I use both Premiere and After Effects for a few different projects specific to my web design and DVD work, such as producing graphics and video for websites or building DVDs of clients’ personal photos and videos. As such, my review won’t be as technical as true video professionals but I hope it will show some things that become easier in my work now that CS5 has been released.
Premiere Pro CS5: Performance and data
Premiere Pro CS5 is a totally different beast than its predecessor, thanks to its new Mercury Playback Engine and a GPU designed to fully leverage it (see my NVIDIA sidebar below). The Mercury Playback Engine represents a redesigned playback engine for Premiere that’s designed to handle HD footage and even ultra-HD footage coming from the newest cameras on the pro market. I’ve not handled such material in my work but I do shoot HD video and it’s never been very easy to work with until now. Premiere Pro CS5 gives you a performance boost even without a GPU, but when paired with one playback is practically in real time and there’s no need to grab a cup of coffee when rendering a project at the end.
The other major advancement is Premiere Pro CS5’s embrace of metadata from other applications to create a tighter workflow. Adobe Story, an online service for pre-production scriptwriting, will produce metadata that marks up a Premiere project with shot lists and placeholders for footage to be capture with OnLocation CS5. The metadata also helps Adobe Media Encoder CS5 transcribe better speech for captioning and other uses and even remains in Encore CS5 so Encore-exported video is keyword-searchable.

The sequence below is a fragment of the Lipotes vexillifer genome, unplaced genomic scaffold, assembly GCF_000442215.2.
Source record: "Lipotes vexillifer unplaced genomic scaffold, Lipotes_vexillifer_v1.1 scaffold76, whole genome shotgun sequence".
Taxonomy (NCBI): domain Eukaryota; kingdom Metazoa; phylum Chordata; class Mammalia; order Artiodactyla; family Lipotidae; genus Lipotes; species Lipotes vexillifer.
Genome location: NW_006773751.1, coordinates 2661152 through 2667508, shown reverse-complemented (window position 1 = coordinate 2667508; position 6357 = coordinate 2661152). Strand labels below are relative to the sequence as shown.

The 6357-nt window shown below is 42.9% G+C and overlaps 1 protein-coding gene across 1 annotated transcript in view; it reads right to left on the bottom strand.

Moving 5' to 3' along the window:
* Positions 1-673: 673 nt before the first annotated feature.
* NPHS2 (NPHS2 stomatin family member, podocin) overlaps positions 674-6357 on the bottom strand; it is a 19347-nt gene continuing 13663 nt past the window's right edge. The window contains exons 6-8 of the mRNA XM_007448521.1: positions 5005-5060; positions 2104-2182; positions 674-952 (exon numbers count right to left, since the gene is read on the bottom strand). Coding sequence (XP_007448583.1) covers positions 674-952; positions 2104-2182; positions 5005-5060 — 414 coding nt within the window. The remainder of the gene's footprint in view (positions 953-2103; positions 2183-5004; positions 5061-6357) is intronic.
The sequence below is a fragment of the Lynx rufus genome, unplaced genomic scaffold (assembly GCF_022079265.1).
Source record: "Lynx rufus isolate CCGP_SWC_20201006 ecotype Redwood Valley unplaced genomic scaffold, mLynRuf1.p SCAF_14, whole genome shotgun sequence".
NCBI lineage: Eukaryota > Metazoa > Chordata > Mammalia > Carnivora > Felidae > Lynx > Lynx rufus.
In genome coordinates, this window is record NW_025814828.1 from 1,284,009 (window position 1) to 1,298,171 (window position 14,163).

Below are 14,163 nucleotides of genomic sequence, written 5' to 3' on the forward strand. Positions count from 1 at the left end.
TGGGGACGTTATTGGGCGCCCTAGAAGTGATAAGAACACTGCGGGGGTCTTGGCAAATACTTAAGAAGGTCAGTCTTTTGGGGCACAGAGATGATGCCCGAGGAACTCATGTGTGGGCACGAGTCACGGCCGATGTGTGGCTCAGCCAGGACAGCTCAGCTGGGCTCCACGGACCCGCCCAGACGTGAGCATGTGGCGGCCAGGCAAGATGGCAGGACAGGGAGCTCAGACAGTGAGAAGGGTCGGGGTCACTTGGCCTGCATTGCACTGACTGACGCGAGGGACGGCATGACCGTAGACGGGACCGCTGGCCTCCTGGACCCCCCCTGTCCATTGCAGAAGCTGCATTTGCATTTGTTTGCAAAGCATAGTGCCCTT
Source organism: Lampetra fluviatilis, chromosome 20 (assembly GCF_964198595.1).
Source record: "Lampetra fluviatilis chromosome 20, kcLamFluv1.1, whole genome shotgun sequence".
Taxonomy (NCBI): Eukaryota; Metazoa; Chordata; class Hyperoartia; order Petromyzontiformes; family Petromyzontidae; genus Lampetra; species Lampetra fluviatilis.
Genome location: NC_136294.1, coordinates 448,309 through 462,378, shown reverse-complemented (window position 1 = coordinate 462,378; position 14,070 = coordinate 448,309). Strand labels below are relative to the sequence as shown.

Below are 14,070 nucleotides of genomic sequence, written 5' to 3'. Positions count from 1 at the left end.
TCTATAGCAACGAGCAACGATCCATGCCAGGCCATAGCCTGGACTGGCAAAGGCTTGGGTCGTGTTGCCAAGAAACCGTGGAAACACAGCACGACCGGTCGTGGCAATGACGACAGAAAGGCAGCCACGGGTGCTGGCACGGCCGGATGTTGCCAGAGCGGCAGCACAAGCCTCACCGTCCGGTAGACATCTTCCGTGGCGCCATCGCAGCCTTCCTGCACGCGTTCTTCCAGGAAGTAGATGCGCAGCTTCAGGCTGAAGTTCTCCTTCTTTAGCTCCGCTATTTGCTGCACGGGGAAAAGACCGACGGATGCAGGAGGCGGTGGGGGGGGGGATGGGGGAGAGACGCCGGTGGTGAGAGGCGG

All the metadata improvements above foster a tapeless workflow, where footage and story can go from the camera straight to the computer and then out to DVD or online video. Like many groundbreaking features, I think all this will be better in CS6 than CS5, where it remains an incomplete solution depending on your needs. The shot lists aren’t too detailed and working with the metadata requires actors and actresses to stick with their scripts. Speech Search is much improved from CS4, but it can be improved further too. Still, I really like the thought behind the new paradigm and the buzzword of the digital photography industry for years—”metadata”—now has a potentially strong application in the video industry.
There’s several small improvements to Premiere Pro CS5 as well:
- Automatic scene detection is now available for HDV tapes.
- You can import assets from DVDs.
- Premiere can find and remove gaps between clips on demand.
- You can drag a clip on the New Sequence button to create a new sequence that matches the clip’s attributes.
- Adobe’s keyed application, Ultra, is now included with Premiere. Ultra has also been enhanced to better tackle uneven lighting and real-world imperfections during capture.
Premiere Pro CS4 users may not find Premiere Pro CS5 to be a compelling upgrade unless they are working with ultra-HD footage—perhaps from a RED camera, which Premiere handles very well—or are interested in a tapeless workflow. Those who have the funds to buy a GPU like NVIDIA’s Quadro FX 4800 for Mac along with Premiere Pro CS5 should consider the upgrade even more just for the extreme speed increase. But CS3 users who skipped the CS4 upgrade should definitely make the upgrade—things have changed since 2007.
Sidebar: NVIDIA’s Lightning-Fast New GPU for Mac